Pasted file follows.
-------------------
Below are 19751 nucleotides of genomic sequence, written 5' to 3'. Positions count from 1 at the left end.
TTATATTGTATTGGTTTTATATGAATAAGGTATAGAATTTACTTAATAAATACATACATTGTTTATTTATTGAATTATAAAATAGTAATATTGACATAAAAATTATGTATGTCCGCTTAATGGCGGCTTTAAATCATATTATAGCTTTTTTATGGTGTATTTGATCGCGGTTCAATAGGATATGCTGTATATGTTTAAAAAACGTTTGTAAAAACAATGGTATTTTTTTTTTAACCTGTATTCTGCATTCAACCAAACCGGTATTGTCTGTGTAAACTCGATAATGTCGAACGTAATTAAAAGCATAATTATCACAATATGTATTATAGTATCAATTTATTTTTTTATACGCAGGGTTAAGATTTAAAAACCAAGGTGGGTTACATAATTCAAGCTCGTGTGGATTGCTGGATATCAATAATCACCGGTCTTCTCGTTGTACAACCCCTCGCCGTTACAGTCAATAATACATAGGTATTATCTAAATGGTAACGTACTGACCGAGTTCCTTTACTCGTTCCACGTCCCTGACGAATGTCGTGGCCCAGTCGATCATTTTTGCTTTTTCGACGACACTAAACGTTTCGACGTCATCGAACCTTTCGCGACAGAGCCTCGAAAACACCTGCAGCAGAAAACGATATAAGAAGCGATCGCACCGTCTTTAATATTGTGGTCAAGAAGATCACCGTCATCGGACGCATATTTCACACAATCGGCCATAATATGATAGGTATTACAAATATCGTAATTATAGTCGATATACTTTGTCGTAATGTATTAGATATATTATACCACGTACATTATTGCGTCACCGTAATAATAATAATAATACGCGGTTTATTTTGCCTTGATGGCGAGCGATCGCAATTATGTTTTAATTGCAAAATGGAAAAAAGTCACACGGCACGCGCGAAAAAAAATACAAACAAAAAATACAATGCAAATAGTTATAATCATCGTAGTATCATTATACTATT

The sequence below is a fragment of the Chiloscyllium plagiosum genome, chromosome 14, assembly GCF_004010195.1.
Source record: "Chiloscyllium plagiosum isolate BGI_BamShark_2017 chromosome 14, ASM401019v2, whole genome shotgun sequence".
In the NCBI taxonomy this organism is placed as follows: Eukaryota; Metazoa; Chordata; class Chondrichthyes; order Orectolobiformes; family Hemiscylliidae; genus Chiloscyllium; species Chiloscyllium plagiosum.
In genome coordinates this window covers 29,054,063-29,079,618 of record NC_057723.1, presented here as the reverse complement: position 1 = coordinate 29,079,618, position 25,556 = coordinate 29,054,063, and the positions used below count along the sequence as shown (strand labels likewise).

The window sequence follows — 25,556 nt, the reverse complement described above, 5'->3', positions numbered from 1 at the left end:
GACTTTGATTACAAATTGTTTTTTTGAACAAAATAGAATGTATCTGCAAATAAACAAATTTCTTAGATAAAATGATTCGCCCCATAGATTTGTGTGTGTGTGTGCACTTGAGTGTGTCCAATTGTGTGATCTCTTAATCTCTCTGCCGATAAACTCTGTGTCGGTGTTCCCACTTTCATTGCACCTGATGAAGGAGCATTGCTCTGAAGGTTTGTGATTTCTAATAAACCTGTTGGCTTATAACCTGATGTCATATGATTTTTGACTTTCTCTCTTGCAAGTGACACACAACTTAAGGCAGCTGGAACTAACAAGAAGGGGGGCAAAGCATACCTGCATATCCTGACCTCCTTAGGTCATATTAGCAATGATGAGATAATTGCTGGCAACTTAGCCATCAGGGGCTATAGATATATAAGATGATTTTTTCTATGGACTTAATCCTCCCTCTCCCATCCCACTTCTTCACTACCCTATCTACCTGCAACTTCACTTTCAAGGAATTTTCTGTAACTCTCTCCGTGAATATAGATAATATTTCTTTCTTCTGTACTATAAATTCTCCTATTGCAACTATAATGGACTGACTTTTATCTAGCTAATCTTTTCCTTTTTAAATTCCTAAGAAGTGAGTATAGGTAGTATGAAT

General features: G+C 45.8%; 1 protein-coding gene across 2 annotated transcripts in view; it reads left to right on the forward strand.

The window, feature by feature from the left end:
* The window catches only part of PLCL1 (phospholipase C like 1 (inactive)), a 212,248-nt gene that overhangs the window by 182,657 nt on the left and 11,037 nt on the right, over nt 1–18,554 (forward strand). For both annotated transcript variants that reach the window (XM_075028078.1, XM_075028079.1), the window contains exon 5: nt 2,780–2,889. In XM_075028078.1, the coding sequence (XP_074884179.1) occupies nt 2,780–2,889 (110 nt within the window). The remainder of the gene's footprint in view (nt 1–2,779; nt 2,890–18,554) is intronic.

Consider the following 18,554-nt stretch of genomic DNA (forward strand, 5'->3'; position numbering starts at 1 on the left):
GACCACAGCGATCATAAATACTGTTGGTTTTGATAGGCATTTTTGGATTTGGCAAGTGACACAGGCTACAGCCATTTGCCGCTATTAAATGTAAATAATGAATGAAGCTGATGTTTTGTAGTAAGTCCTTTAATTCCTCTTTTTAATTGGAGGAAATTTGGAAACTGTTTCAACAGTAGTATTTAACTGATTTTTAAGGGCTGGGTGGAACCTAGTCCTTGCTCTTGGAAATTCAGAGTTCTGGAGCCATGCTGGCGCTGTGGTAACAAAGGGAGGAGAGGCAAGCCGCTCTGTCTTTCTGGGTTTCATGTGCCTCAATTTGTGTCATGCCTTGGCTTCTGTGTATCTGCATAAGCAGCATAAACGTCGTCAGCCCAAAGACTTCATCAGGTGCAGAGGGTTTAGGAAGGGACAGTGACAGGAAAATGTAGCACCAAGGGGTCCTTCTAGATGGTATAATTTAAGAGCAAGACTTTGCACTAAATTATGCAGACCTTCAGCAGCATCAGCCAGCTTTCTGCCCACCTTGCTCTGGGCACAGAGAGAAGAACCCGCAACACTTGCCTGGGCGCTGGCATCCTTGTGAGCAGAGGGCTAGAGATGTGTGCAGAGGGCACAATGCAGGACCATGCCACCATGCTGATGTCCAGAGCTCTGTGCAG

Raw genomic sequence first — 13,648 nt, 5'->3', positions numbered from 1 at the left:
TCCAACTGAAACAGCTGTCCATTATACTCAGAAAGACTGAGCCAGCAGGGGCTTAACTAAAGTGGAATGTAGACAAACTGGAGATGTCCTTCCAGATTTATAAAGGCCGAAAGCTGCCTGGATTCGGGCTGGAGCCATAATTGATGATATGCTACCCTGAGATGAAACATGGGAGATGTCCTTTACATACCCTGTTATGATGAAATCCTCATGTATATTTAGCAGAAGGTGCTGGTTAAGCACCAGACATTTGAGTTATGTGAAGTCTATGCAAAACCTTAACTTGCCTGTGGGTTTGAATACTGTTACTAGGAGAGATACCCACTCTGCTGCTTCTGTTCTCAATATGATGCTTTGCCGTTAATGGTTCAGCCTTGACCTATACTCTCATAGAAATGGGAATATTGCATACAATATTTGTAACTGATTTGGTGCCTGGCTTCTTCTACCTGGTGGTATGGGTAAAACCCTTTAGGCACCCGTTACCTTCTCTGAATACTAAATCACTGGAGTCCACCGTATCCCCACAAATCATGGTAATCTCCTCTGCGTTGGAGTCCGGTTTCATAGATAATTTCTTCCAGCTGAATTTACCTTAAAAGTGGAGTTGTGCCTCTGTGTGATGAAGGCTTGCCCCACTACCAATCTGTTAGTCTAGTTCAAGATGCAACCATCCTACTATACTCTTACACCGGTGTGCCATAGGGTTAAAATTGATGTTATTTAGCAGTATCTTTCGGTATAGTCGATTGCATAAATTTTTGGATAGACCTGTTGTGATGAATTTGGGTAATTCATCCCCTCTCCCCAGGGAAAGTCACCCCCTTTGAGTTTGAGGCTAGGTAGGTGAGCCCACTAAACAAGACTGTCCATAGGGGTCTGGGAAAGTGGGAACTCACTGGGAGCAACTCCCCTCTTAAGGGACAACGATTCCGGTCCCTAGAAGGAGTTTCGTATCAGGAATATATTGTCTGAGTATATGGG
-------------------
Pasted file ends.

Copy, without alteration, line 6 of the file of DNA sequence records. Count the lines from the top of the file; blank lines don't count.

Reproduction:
In genome coordinates this window covers 29,054,063-29,079,618 of record NC_057723.1, presented here as the reverse complement: position 1 = coordinate 29,079,618, position 25,556 = coordinate 29,054,063, and the positions used below count along the sequence as shown (strand labels likewise).